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Tom Mazanec
2004-Sep-05, 03:05 PM
If it could survive (bear with me on this) would a light bulb float in the Venusian Atmosphere? The vacumn is the best lifting agent you can have, after all, and the atmosphere is a lot denser.

cyswxman
2004-Sep-05, 03:19 PM
It might, given a surface density of about 65kg/m3 on Venus. I don't know what the density of a light bulb is, offhand. :-?

Squink
2004-Sep-05, 06:57 PM
I don't know what the density of a light bulb is, offhand. :-?I weighed a couple of 100 watt bulbs, and got an average weight of 35g. They displace about 150 ml water each, so their density is about 0.233g/cc.
The atmospheric density of 65kg/m^3 density at Venus' surface amounts to only 0.065g/cc, so a lightbulb would not float.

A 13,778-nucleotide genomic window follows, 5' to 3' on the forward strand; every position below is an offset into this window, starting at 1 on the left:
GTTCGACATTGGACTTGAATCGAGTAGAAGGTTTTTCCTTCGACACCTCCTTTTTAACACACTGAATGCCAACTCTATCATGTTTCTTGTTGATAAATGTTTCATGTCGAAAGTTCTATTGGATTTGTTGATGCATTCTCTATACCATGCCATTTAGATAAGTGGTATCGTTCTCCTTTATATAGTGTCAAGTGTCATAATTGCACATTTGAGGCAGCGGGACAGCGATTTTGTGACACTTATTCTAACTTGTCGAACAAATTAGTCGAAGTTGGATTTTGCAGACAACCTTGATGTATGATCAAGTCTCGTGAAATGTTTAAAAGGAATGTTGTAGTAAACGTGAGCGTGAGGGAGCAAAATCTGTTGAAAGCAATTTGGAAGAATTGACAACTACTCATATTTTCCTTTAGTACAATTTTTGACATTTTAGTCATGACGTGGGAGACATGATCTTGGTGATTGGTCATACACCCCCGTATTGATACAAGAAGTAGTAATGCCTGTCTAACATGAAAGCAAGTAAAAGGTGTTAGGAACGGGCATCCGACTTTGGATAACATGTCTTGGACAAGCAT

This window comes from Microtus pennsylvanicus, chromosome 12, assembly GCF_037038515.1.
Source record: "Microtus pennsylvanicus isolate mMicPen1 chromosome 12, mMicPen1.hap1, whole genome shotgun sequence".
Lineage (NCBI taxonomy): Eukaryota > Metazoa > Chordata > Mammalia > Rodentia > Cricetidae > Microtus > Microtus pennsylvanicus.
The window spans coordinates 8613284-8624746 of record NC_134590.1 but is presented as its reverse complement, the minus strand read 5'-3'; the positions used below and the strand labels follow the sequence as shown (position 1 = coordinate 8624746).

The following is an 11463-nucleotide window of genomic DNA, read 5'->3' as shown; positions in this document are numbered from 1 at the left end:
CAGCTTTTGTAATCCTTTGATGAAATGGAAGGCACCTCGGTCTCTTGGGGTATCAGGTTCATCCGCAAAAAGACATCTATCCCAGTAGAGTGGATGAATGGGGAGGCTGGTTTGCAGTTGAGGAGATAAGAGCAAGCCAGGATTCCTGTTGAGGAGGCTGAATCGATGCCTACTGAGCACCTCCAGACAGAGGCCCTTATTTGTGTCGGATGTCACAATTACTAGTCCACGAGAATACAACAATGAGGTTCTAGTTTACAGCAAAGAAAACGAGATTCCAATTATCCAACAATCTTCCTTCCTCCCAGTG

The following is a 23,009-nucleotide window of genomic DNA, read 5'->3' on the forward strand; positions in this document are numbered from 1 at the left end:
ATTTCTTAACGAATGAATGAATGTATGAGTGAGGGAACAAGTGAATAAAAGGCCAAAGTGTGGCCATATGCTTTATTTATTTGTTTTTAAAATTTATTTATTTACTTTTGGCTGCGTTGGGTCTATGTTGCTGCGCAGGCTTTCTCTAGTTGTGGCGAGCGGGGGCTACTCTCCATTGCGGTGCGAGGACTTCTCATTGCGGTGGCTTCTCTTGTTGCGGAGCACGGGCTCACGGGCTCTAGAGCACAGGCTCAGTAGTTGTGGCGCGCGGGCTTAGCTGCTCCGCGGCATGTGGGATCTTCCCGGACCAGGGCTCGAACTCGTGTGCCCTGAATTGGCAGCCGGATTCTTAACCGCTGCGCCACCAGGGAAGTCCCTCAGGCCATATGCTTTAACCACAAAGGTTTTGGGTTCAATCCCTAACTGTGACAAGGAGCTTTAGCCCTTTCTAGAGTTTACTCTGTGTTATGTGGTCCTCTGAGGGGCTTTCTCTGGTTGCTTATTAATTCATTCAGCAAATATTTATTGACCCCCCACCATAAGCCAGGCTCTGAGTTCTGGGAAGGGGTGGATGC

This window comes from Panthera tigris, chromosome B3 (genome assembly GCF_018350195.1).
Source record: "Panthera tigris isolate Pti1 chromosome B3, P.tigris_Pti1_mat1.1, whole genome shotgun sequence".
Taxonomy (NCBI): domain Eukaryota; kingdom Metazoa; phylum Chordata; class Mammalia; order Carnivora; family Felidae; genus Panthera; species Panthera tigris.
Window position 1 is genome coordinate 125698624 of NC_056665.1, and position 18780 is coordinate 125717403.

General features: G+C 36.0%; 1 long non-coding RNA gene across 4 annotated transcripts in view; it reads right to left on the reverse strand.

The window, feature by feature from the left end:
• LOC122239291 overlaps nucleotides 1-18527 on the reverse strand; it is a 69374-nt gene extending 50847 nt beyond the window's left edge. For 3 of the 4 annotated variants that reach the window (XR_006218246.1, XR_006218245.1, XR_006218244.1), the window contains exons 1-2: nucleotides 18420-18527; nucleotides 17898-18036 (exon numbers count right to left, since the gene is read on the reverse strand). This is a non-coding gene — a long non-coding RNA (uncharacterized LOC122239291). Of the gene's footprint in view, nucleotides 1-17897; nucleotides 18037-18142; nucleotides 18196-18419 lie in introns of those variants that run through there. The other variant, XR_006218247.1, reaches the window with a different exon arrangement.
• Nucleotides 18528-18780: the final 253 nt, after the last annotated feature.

Glom
2004-Sep-05, 06:59 PM
I would think it would be crushed though. Besides, aren't light bulbs actually filled with argon?

TrAI
2004-Sep-05, 10:18 PM
I would think it would be crushed though. Besides, aren't light bulbs actually filled with argon?

I believe most incandescent bulbs use a nitrogen-argon mix at lower than 1 atmosphere pressure, though when it gets hot, the pressure increases to about 1 atm... But some bulbs use krypton instead of argon (krypton bulbs), or nitrogen-argon-halogen(halogen bulbs) mix, and some use just near vacuum. The basic idea is to prevent oxidation of the filament, reduce its vaporization and to reduce the heat transfer, so that the filament can get hotter...